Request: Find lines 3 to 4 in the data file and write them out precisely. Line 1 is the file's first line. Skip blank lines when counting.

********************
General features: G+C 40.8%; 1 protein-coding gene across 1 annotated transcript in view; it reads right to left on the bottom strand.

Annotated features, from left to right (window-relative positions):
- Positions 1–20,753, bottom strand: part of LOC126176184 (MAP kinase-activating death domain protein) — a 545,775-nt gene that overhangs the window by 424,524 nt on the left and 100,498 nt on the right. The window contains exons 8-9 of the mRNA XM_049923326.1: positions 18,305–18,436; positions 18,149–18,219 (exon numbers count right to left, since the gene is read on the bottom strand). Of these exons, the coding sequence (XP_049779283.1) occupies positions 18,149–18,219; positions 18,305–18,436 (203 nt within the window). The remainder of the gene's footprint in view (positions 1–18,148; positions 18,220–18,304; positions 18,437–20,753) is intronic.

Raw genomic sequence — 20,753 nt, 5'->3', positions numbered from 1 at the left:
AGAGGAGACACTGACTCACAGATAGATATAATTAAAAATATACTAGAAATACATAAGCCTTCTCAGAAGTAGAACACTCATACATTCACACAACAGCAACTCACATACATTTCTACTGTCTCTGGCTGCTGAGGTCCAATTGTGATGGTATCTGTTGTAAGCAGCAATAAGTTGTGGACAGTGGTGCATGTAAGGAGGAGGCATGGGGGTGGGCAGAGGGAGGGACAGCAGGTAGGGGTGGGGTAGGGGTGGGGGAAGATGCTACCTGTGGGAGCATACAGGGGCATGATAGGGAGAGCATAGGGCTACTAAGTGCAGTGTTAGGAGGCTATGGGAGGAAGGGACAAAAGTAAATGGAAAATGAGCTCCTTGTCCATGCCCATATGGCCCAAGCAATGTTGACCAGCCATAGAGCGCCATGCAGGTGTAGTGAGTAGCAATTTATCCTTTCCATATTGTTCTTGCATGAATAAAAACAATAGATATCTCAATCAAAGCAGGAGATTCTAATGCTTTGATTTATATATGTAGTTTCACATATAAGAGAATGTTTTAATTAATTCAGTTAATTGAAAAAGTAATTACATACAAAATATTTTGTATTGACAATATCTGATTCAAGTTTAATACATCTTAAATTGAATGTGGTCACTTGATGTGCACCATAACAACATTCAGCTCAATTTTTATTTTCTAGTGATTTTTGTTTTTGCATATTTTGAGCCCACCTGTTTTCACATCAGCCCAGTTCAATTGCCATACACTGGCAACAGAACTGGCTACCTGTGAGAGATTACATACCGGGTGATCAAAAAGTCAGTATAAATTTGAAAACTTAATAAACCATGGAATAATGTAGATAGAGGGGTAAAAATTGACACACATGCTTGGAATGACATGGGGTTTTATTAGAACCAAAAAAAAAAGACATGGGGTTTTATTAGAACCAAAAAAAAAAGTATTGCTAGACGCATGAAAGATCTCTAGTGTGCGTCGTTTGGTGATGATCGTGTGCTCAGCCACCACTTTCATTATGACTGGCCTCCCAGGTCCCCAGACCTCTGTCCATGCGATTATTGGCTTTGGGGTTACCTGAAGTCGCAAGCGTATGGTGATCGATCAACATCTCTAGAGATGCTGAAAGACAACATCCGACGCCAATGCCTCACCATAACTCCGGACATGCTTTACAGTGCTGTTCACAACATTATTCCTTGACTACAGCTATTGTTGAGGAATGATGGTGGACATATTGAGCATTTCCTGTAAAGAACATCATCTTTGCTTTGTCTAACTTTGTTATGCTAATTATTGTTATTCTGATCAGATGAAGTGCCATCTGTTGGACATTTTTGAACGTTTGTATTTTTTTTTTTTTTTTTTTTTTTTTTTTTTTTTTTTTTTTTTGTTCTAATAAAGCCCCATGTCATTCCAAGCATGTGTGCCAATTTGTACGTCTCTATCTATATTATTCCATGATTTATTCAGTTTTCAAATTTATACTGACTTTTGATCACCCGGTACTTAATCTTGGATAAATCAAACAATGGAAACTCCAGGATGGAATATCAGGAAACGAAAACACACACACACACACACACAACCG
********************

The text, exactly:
- Positions 1–20,753, bottom strand: part of LOC126176184 (MAP kinase-activating death domain protein) — a 545,775-nt gene that overhangs the window by 424,524 nt on the left and 100,498 nt on the right. The window contains exons 8-9 of the mRNA XM_049923326.1: positions 18,305–18,436; positions 18,149–18,219 (exon numbers count right to left, since the gene is read on the bottom strand). Of these exons, the coding sequence (XP_049779283.1) occupies positions 18,149–18,219; positions 18,305–18,436 (203 nt within the window). The remainder of the gene's footprint in view (positions 1–18,148; positions 18,220–18,304; positions 18,437–20,753) is intronic.

Raw genomic sequence — 20,753 nt, 5'->3', positions numbered from 1 at the left: